224
A
s a kid, you probably played tic-tac-toe with your friends or siblings. In
this game, two players take turns claiming cells of a 3
×
3 matrix (a matrix
with three rows and three columns). Player 1 claims a cell by writing an “X” in
it; player 2 writes an “O” in each cell that he claims. A player can claim only
one cell per turn. The game ends when all of the cells have been claimed or
when one of the players has claimed three cells in a line (by claiming an entire
row, column, or diagonal). If a player has claimed three cells in a line, then he
wins and the other player loses. If all of the cells are claimed and neither player
has a line, then the game is declared a tie. Figure 17.1 depicts the playing of a
game in which player 1 wins.
Tic-tac-toe is a game of skill—nothing in the game is left to chance (no
coins are flipped, no dice rolled, etc.). It is also a game of perfect information,
because players move sequentially and observe each other’s choices. Further, it
FIGURE 17
.
1
A game of tic-tac-toe
.
Tic-tac-toe
matrix
Round 1
(Player 1
moves first)
Round 2
Round 3
X
X
O
X
X
O
Round 4
(Player 2
blocks a line)
Round 5
Round 6
(Player 2
blocks)
Round 7
(Player 1
wins with
diagonal)
X
X
O
O
X
X
X
O
X
X
O
O
X
X
O
O
X
X
O
O
X
O
17
PARLOR GAMES

225
Parlor Games
is a finite game. These facts imply that the result on page 188 (Chapter 15) holds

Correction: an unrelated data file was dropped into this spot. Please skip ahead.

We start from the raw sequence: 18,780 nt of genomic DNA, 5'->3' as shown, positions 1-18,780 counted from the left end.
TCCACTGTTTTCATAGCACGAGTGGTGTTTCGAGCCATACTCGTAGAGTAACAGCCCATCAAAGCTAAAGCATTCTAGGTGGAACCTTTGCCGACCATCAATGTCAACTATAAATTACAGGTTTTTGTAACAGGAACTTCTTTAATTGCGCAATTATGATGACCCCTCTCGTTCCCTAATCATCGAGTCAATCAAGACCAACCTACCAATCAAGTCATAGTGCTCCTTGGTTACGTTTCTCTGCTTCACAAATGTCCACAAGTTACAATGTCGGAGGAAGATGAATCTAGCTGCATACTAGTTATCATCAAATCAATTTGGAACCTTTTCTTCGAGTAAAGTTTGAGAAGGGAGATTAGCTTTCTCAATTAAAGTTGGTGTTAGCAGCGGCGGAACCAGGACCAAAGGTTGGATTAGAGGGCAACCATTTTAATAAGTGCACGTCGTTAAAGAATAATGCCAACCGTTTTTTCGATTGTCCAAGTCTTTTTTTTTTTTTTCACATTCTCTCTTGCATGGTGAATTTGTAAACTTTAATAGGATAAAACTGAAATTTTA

for tic-tac-toe: this game has a pure-strategy Nash equilibrium. What else do
we know about tic-tac-toe? It is a two-player, strictly competitive game: either
player 1 wins and player 2 loses, or player 2 wins and player 1 loses, or the play-
ers tie. Thus, the result on page 149 (Chapter 12) also applies, meaning that each
player’s Nash equilibrium strategy is a security strategy for him.
Let’s review. One of the outcomes (1 wins, 2 wins, tie) occurs in a Nash
equilibrium. Because the equilibrium strategies are security strategies, each
player can guarantee himself this equilibrium outcome. For example, suppose
“1 wins” is the equilibrium outcome. Then our mathematical analysis proves
that player 1 has a
winning strategy
,
which guarantees that he will win the game
regardless of what his opponent does
.
On the other side of the table, player 2 has
a strategy that guarantees at least a loss, regardless of what player 1 does. In this
case, player 2’s security strategy is not very helpful to her, but player 1’s secu-
rity strategy is quite helpful to him. The game is “solved” as long as player 1 is
smart enough to calculate his security strategy.
In fact, “1 wins” is
not
the equilibrium outcome of tic-tac-toe. The Nash
equilibrium actually leads to the tie outcome. Thus, our mathematical analysis
implies that each player has a strategy guaranteeing a tie. In other words, when
smart, rational players engage in tic-tac-toe, the game always ends in a tie. You
probably knew this already, because most people figure it out relatively early in
life. As a matter of fact, discovering the solution to tic-tac-toe is one of the major
stepping stones of childhood development. I am sure child psychologists put it